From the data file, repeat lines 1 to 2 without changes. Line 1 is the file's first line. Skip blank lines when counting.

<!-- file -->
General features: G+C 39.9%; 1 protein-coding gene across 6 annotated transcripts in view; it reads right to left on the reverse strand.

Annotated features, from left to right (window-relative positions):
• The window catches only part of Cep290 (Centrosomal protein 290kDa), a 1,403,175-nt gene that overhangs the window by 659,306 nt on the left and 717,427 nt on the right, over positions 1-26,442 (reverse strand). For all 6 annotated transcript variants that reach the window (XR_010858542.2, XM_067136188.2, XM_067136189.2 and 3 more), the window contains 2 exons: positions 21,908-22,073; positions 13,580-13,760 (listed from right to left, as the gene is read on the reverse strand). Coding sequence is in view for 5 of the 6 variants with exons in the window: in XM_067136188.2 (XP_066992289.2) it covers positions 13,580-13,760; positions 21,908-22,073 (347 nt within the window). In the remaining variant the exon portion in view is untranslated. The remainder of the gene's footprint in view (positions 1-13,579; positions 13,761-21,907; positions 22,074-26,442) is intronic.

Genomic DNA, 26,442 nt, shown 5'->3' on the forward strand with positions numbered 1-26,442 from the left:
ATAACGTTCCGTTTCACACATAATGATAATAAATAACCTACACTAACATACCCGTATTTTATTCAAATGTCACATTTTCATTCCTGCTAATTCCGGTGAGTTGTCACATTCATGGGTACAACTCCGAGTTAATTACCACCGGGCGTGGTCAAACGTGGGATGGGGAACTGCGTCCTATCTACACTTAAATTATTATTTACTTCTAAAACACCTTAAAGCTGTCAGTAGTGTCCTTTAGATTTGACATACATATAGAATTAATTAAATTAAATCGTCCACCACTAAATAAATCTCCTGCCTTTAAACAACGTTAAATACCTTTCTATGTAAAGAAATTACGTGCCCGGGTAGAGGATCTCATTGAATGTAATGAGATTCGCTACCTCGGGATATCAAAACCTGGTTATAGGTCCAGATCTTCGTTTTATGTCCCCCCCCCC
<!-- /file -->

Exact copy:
General features: G+C 39.9%; 1 protein-coding gene across 6 annotated transcripts in view; it reads right to left on the reverse strand.

Annotated features, from left to right (window-relative positions):